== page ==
The Singapore International Commercial Court (the “SICC”) was officially launched by the Chief Justice of Singapore on January 5, 2015.
The SICC serves to entrench Singapore’s position as the premier dispute resolution hub in Asia. The SICC, together with the Singapore International Arbitration Centre (the “SIAC”) and the recently launched Singapore International Mediation Centre (the “SIMC”), offers the entire suite of options for resolving international commercial disputes in Singapore and ensures that parties can always have recourse to the most suitable method of dispute resolution.
Click here to view the image
The SICC is built upon the strength and efficiency of Singapore’s judicial system, which has been ranked first out of 148 countries in the 2013-2014 World Economic Forum (“WEF”) report with regards to the efficiency of the legal framework in settling disputes.
SALIENT FEATURES OF THE SICC
Proceedings at the SICC are governed by the Singapore Rules of Court (in particular, the newly introduced Order 110) and the SICC Practice Directions. The salient features are:
- Jurisdiction The SICC is constituted under the Supreme Court of Judicature Act (the “SCJA”) as a statutory division of the High Court and is situated in the Supreme Court of Singapore. The SICC has the jurisdiction to hear matters of an ‘international’ and ‘commercial’ nature, where the parties have submitted to the SICC’s jurisdiction under a written jurisdiction agreement. Such an agreement may be entered into at any time, including at the time of the contract between the parties or even after the dispute has arisen. Alternatively, proceedings may be transferred from the High Court of Singapore to the SICC, if the High Court considers it more appropriate for the case to be heard in the SICC.
- Judiciary The Judicial Panel of the SICC is comprised of the Chief Justice of Singapore, some senior judges of the Supreme Court of Singapore, retired Supreme Court judges, as well as prominent judges and retired judges from various countries.
- Representation by Foreign Lawyers Parties may, under certain circumstances, be represented by foreign lawyers who are registered with the SICC Register of Foreign Lawyers. These circumstances include a joint request by the parties before the action, or where a case is an ‘offshore case’—i.e. one that has no substantial connection with Singapore.
- Judicial Notice of Foreign Law The SICC may, on the application of a party, dispense with the need for foreign law to be pleaded and proved as a matter of fact. Instead, the SICC may take judicial notice of foreign law with the assistance of oral and written legal submissions, supported by relevant authorities. This is aligned with the practice in international arbitration and leads to time and cost savings in dispute resolutions before the SICC.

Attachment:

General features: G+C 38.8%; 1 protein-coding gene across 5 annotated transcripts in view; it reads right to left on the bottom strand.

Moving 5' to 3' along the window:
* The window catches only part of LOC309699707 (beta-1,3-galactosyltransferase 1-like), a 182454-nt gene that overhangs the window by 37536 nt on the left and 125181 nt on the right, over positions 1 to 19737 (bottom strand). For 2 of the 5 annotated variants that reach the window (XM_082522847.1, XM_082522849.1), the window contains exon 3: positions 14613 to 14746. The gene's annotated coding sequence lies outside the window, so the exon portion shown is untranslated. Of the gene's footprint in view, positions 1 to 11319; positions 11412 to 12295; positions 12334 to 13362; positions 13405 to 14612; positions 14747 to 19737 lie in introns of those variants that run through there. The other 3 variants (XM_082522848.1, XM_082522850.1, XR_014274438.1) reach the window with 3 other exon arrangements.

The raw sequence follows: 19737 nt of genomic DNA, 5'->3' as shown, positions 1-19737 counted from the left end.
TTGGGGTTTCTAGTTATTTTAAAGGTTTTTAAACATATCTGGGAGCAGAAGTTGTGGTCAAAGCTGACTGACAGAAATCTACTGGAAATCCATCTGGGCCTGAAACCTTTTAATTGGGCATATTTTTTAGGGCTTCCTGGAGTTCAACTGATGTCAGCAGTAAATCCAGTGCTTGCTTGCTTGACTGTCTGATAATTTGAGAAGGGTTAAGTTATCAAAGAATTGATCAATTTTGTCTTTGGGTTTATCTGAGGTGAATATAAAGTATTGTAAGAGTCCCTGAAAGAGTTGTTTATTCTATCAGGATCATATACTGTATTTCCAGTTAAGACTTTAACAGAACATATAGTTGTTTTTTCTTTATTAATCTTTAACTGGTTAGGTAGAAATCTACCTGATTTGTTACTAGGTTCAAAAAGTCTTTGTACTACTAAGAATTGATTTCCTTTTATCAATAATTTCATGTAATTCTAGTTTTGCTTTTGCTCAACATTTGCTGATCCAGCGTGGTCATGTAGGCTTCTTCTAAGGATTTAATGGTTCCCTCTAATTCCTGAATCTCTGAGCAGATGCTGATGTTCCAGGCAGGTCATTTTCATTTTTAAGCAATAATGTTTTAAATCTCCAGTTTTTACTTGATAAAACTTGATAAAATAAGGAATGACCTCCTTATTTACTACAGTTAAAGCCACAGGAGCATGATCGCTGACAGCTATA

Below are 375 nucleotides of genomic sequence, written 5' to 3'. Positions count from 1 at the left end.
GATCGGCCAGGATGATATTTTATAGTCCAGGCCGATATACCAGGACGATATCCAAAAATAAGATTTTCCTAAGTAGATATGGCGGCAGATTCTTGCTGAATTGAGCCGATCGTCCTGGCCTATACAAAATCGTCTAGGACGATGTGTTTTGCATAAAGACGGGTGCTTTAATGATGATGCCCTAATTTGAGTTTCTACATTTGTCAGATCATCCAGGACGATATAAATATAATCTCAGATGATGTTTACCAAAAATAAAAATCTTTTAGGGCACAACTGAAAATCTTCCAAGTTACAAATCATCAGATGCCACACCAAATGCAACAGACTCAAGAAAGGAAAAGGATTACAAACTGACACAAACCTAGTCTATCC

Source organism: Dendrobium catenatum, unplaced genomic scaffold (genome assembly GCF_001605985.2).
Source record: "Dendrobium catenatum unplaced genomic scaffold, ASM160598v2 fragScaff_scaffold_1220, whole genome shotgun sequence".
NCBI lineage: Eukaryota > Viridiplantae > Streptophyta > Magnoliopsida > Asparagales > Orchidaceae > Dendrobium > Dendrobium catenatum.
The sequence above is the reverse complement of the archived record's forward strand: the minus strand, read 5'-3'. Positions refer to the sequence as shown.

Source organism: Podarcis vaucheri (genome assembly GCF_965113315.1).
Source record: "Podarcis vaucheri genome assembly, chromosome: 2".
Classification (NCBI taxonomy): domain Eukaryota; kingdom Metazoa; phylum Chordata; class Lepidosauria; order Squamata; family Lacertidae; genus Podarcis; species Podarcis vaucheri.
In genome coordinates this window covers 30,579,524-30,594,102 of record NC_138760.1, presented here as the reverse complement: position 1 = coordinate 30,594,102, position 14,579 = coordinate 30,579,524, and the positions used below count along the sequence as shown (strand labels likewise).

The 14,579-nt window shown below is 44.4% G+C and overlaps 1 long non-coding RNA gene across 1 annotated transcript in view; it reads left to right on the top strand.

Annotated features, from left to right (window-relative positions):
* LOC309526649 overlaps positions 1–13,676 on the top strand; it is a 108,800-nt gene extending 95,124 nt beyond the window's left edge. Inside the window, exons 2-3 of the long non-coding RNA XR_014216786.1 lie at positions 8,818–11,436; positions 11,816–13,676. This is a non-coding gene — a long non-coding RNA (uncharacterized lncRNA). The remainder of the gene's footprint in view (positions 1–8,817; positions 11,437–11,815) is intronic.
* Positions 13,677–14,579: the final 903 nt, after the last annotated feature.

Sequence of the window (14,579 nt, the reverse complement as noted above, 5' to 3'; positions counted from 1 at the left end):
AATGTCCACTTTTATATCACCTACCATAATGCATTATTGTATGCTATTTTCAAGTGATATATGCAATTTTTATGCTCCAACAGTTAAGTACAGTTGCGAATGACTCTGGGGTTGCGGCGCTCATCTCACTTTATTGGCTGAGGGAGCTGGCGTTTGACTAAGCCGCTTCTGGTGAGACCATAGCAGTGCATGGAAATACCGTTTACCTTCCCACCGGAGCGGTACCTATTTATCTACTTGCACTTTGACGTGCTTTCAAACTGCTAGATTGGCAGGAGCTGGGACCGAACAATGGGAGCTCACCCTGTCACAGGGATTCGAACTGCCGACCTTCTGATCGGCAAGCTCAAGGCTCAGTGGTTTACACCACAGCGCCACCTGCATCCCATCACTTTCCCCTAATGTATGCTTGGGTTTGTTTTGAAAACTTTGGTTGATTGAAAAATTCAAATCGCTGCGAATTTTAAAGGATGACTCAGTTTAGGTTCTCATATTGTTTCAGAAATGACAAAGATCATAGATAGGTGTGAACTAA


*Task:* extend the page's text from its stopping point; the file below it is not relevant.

- Confidentiality Proceedings before the SICC will generally be held in public. However, the Court may, on the application of a party, direct that the hearing be heard in camera and for the Court file to be sealed. Before making the order, the SICC will consider if the case has no substantial connection to Singapore, and whether the parties had made any agreement that proceedings should be confidential.
- Third-Party Procedure The SICC has the power to join third parties to the proceedings regardless of the third parties’ consent and irrespective of whether such third party is a party to the agreement conferring jurisdiction on the SICC.
- Appellate Review Decisions of the SICC may be appealed to the Singapore Court of Appeal, and the appellate judges will be drawn from SICC’s panel of judges. Parties who submit to the jurisdiction of the SICC may agree further to limit or vary the scope for appeal, including the removal of the right to appeal altogether.
ENFORCEMENT OF SICC JUDGMENTS
SICC judgments, like judgments of the Singapore Supreme Court, may be enforced in other jurisdictions through reciprocal enforcement provisions such as the Reciprocal Enforcement of Commonwealth Judgments Act and the Reciprocal Enforcement of Foreign Judgments Act. Alternatively, the judgment may be enforced in commonwealth jurisdictions via a common law action on a judgment debt.
Parties may also use a model SICC dispute resolution clause that provides that the parties waive their rights to defend against any action based on an SICC judgment in any jurisdiction.
Building upon the pro-business policies and the stable political climate in Singapore, the SICC firmly entrenches Singapore’s status as the premier dispute resolution hub in Asia.
This article is courtesy of P. Balachandran, a Senior Consultant with Robert Wang & Woo LLP in Singapore. Mr. Balachandran can be reached at email@example.com.